A Psephologist Goes Mano a Mano
Political consultant Peter Fenn appeared on CNN Wednesday afternoon (1/30/08) and spoke about the Democratic debate set for Thursday night (1/ 31/08). He noted that it will be down to two major candidates, Barack Obama and Hillary Clinton.
Referring to the expected tussle, he said “It will be mano against . . .well . . . not mano.” At least he didn’t say womano.
Nay, nay, Mr. Fenn. Mano a mano does not mean man to man, a mistake appearing far too frequently these days. Rather, it means hand to hand, and it comes to us from the Spanish, which borrowed it from the Latin manus (as in manual labor). Two women can fight mano a mano. This atrocity belongs in the Museum of the Misused, along with thinking that “begging the question” is the same as “raising the question” or “asking the question.” It ain’t.
And now for something completely different. Mr. Fenn might be called a psephologist.
The ancient Athenians used to vote by putting a pebble in a ballot box of their choice. The Greek word for pebble was psephos, and that has led to several English terms.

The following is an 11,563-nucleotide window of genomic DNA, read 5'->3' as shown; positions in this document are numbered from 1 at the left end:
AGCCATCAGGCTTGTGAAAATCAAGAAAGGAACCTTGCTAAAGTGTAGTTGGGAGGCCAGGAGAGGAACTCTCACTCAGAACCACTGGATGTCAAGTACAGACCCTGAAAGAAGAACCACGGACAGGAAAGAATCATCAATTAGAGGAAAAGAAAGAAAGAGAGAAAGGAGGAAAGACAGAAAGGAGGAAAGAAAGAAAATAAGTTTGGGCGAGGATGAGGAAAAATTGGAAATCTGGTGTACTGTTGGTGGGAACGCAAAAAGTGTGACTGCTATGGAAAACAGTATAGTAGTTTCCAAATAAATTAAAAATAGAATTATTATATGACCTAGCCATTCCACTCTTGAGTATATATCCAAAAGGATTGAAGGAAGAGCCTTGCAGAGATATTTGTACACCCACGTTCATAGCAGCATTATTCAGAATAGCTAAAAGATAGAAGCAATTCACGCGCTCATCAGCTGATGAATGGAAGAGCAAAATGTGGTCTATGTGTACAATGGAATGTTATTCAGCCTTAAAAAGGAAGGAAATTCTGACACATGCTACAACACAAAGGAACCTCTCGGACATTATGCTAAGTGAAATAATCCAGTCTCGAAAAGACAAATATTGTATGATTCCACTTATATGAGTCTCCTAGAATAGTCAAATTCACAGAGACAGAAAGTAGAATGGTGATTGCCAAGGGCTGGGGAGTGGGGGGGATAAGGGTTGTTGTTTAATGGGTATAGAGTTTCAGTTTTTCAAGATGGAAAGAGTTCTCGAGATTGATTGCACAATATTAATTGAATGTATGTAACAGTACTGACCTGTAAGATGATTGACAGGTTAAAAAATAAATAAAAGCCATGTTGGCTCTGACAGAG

• psephism: a decree enacted by a vote of a public assembly, especially that of ancient Athens.
• psephocracy: the form of government which results from the election of representatives by ballot; the system of government by elected representatives.
• psephocrat: an adherent or advocate of government by elected representatives.
• psephograph: a machine used for the automatic recording of votes. It was invented in the early 20th century by a young Italian, Signor Boggiano, to thwart ballot box stuffing.
• psephologist: a political scientist who specializes in the study of elections; an analyst or forecaster of voting statistics and trends. The Oxford English Dictionary tells us that Dr. David Butler, of Oxford University, invented the term in jest in 1952 on the suggestion of R.B. McCallum. ‘Taint funny, McGee.
• psephology: the study of public elections; statistical analysis of trends in voting; the prediction of electoral results based on analysis of sample polls, voting patterns, etc.
In closing, I should mention that a few -pseph- words have nothing to do with voting.
• Psephite is a coarse-grained rock.
• There was an ancient custom of assigning numerical values to letters. Two words that added up to the same sum were called isopsephic: equal in numeric value. There was mystical meaning behind the process. [See abraxis]
• Psephomancy was divination accomplished by drawing a number of small marked pebbles from a jar, then interpreting their meaning. This was also known as lithomancy and pessomancy.
SIDEBAR: Psephos Election Archive
SIDEBAR: The Pebbles and Bamm-Bamm Show
(substitute @ for AT above)